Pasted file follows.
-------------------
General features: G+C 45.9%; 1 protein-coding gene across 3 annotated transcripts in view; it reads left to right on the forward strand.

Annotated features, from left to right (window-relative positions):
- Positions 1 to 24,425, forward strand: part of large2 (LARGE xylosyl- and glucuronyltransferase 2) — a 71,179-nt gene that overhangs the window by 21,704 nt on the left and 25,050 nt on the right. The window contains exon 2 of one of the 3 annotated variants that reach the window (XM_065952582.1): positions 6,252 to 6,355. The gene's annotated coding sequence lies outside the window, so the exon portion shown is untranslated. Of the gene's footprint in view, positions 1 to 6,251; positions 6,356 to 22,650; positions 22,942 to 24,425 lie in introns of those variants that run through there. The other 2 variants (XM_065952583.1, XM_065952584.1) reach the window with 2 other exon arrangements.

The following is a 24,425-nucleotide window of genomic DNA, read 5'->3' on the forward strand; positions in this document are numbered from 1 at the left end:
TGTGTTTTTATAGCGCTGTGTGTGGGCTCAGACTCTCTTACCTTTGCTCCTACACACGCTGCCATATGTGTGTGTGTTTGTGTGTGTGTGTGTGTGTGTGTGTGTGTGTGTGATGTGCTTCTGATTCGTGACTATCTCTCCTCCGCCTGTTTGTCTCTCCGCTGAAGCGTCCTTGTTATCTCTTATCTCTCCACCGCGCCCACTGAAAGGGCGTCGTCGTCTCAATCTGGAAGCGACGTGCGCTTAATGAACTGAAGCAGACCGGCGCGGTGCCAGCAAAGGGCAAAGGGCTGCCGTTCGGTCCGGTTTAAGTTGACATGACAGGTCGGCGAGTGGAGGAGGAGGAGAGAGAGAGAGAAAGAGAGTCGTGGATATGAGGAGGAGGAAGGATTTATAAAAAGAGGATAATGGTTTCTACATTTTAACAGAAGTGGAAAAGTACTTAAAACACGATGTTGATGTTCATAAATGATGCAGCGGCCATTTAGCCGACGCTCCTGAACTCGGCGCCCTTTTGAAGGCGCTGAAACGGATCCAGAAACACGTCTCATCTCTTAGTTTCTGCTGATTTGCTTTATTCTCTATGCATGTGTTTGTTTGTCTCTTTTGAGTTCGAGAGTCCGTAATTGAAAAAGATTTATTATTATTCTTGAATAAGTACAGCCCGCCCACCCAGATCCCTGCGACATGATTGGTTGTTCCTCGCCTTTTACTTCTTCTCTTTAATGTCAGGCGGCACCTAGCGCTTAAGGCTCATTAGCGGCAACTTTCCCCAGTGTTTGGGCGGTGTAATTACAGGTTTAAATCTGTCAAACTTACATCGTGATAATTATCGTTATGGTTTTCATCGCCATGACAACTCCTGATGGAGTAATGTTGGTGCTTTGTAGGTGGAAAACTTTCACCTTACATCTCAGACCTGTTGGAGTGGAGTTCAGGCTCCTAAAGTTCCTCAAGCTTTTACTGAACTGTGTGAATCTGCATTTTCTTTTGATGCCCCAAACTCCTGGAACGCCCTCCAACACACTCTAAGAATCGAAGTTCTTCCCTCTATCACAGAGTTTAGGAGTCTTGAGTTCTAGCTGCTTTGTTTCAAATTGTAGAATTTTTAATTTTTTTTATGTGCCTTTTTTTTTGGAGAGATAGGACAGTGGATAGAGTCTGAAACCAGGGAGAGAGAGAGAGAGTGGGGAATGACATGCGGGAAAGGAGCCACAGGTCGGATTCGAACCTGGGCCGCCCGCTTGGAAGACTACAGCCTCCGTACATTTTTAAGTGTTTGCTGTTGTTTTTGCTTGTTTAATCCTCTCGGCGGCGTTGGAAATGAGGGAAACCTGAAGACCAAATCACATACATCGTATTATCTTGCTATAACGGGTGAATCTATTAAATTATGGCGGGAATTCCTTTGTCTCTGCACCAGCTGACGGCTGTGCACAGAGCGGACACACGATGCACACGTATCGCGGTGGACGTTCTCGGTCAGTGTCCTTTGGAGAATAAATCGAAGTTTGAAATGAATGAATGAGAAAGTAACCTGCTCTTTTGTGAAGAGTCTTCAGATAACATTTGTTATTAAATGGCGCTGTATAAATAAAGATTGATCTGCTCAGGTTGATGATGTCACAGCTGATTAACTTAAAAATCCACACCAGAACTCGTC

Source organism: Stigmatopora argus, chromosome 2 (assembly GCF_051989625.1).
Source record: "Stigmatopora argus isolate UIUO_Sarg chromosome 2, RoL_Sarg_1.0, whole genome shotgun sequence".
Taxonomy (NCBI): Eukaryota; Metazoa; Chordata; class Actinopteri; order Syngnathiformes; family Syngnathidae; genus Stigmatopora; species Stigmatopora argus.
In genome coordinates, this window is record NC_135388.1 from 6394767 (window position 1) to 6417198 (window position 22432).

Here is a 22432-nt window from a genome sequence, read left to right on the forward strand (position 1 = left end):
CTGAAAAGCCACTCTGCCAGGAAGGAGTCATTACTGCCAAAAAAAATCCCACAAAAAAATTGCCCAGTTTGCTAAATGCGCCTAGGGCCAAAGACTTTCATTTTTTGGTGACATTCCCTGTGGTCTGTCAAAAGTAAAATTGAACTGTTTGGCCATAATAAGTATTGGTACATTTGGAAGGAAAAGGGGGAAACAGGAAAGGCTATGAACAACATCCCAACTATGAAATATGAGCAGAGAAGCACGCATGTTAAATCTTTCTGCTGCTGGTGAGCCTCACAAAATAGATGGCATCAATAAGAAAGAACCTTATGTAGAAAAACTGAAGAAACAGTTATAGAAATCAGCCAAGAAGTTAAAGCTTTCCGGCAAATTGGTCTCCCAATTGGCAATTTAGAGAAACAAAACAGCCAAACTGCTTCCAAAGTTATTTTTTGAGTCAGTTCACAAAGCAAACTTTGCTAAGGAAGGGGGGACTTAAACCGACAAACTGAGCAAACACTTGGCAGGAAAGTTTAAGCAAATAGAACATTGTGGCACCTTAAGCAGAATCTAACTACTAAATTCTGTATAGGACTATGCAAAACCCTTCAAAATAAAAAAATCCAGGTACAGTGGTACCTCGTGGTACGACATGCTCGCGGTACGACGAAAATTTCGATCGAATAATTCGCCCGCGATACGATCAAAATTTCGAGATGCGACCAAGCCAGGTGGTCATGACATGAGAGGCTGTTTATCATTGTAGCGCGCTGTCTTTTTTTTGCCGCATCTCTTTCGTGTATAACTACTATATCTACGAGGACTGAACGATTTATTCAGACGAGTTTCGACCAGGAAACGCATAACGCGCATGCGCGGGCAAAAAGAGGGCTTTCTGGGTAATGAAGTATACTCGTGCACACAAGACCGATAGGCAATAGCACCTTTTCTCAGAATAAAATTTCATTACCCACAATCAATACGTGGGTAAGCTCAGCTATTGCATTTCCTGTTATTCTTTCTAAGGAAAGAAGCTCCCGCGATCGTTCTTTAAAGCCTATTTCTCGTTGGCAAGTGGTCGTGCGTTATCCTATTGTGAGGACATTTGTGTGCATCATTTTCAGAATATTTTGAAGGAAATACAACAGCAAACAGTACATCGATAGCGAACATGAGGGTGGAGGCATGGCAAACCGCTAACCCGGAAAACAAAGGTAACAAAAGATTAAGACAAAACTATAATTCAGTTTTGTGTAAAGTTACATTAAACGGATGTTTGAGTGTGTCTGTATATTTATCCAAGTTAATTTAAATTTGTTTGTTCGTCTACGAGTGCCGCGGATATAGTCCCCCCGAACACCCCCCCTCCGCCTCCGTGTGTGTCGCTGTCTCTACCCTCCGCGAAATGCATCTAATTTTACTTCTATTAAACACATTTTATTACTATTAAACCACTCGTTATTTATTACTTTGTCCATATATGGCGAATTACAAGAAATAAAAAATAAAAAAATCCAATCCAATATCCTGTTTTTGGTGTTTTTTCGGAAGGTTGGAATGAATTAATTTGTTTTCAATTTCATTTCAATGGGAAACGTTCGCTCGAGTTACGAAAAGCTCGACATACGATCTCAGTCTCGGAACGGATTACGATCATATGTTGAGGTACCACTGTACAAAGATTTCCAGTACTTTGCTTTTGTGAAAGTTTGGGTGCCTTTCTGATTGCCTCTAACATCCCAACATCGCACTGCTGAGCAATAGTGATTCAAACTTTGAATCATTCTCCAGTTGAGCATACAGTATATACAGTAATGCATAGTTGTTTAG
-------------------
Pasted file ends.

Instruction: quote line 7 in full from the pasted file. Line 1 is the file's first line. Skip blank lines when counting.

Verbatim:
Source record: "Stigmatopora argus isolate UIUO_Sarg chromosome 2, RoL_Sarg_1.0, whole genome shotgun sequence".